Command Line Syntax

Interestingly, the userpass parameter that is used to register the mining client to the specific Worker ID being used is '3DJhaQaKA6oyRaGyDZYdkZcise4b9DrCi2.Nsikak01'. When analyzing this particular campaign, we identified that this userpass is actually the default userpass specified in the mining software source code as released on GitHub. The attacker didn't bother to change it, resulting in all of the machines infected mining Monero which was being sent to the mining application's author - not the attacker themselves.

Source Code Default Values

In several other cases we observed attackers utilizing default values within the command line syntax being used to execute their miners. A few examples are below:

Mining Fail Example #1
Mining Fail Example #2
Mining Fail Example #3
Mining Fail Example #4

This clearly indicates that many of the attackers leveraging cryptocurrency miners are extensively using code and command line syntax they find online, and in some cases may not actually understand the code they are working with or how cryptocurrency mining even works. As a result, default values and placeholders are not always being updated to enable them to monetize or generate revenue from these sorts of attacks.

Additionally, while performing our research we found an interesting way that could, in theory, allow one to manipulate the payouts received by the attackers. Currently, within the web interface used by many of the mining pools (and exposed via an API), there is a "Personal Threshold" value that is publicly editable. This setting determines how much coin must be mined before the payout will be sent to the attacker's wallet. By setting this value to a large amount (e.g. 50 XMR) the attacker would have to wait an extended period before receiving their next payout. While the attacker could just change this value back, it could be changed right back to 50 XMR using a GET request as long as the request is made to the mining pool's URL using the following structure:


Where $WORKER is the 'Worker ID' that is being modified. This same parameter is available on many of the major mining pool websites that we analyzed. Note that the syntax could be different depending on the pool that is being used by the adversary.


The number of ways adversaries are delivering miners to end users is staggering. It is reminiscent of the explosion of ransomware we saw several years ago. This is indicative of a major shift in the types of payloads adversaries are trying to deliver. It helps show that the effectiveness of ransomware as a payload is limited. It will always be effective to ransom specific organizations or to use in targeted attacks, but as a payload to compromise random victims its reach definitely has limits. At some point the pool of potential victims becomes too small to generate the revenue expected.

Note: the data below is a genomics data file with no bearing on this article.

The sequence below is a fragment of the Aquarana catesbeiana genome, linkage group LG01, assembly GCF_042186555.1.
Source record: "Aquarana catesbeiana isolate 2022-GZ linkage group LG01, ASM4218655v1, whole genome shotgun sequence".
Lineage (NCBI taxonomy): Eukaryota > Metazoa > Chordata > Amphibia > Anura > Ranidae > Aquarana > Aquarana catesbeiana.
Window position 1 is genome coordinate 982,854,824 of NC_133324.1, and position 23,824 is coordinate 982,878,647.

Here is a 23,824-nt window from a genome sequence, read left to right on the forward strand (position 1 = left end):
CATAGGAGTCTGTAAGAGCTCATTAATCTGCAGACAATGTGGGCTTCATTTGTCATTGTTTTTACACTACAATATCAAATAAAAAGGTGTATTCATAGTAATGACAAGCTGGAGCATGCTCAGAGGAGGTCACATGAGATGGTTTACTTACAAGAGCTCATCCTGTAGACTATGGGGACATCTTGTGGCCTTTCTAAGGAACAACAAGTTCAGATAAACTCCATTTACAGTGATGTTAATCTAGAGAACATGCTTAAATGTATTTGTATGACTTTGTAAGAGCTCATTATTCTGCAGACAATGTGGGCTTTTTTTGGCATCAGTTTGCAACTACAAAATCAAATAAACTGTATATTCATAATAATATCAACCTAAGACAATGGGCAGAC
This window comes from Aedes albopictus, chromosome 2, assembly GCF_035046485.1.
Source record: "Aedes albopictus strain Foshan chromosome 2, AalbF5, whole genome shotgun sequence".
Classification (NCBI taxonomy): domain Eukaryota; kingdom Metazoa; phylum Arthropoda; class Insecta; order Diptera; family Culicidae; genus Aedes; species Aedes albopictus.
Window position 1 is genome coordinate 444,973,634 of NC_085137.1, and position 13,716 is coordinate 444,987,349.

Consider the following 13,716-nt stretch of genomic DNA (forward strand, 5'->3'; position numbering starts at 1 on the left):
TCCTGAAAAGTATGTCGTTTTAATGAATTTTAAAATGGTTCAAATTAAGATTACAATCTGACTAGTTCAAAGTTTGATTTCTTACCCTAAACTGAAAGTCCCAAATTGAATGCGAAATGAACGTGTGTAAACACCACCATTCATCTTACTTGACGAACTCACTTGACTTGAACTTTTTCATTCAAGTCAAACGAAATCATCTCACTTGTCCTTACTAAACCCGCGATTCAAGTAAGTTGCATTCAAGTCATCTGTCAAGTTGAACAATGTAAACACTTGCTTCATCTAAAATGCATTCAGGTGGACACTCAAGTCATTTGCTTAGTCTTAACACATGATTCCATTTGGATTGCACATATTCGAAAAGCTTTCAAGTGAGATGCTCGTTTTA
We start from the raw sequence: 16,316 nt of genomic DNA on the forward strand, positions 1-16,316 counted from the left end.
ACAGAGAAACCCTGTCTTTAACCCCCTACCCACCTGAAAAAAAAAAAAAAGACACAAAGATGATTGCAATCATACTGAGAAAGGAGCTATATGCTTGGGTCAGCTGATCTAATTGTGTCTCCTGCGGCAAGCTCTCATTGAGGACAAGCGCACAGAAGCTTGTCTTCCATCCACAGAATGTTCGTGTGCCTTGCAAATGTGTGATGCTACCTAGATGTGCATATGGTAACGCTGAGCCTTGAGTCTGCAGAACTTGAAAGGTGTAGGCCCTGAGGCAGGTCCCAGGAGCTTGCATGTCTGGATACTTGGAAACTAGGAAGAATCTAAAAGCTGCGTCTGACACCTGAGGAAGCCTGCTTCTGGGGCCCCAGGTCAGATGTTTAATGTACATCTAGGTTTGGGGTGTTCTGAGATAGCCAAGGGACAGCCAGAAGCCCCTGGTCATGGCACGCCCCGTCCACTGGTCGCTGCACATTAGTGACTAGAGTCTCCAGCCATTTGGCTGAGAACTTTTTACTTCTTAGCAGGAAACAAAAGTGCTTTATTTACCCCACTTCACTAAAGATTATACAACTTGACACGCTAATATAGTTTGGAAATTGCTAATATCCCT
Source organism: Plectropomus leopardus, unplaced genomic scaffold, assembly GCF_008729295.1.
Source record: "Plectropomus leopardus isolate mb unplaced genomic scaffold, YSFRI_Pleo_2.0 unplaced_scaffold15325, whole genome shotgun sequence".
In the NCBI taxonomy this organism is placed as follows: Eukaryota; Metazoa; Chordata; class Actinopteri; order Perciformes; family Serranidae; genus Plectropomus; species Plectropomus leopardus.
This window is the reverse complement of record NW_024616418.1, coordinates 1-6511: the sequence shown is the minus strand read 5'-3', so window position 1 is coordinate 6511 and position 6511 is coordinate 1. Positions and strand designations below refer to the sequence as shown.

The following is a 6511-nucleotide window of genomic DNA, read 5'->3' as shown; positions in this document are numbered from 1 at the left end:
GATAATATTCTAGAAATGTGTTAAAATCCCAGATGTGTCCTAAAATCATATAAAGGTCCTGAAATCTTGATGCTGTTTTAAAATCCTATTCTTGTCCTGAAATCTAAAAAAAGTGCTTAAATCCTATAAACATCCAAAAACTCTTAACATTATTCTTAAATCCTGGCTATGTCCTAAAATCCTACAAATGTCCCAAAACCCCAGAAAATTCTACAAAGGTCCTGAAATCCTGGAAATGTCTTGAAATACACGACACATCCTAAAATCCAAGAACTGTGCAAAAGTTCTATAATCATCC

Crypto miners may well be the new payload of choice for adversaries. It has been and will always be about money and crypto mining is an effective way to generate revenue. It's not going to generate large sums of money for each individual system, but when you group together hundreds or thousands of systems it can be extremely profitable. It's also a more covert threat than ransomware. A user is far less likely to know a malicious miner is installed on the system other than some occasional slow down. This increases the time a system is infected and generating revenue. In many ways its the exact opposite of ransomware. Ransomware is designed to generate revenue in a couple of days from a victim and the payoff is immediate. Malicious miners are designed to exist on a system for weeks, months, or ideally years.

It also introduces a new challenge to enterprises. A decision needs to be made on how to treat things like miners and whether they should be judged exclusively as malware. Each enterprise needs to decide how to handle these threats. The first step is determining how prevalent they are in your environment and then deciding how to handle it going forward.


There are different ways to address miners and there is detection built in to Cisco security products to detect this activity. There is a specific detection name in AMP for coin miners, W32.BitCoinMiner. However, as these miners can be added as modules to various other threats, the detection names may vary. Additionally there are a couple NGIPS signatures designed to detect mining activity as well. However, these rules may not be enabled by default in your environment depending on the importance of potentially unwanted applications (PUA) in your network. The signatures that detect this type of activity includes, but isn't limited to: 40841-40842, 45417, and 45548-45550.

Also, technologies like Threat Grid have created indicators to clearly identify when mining activity is present when a sample is submitted.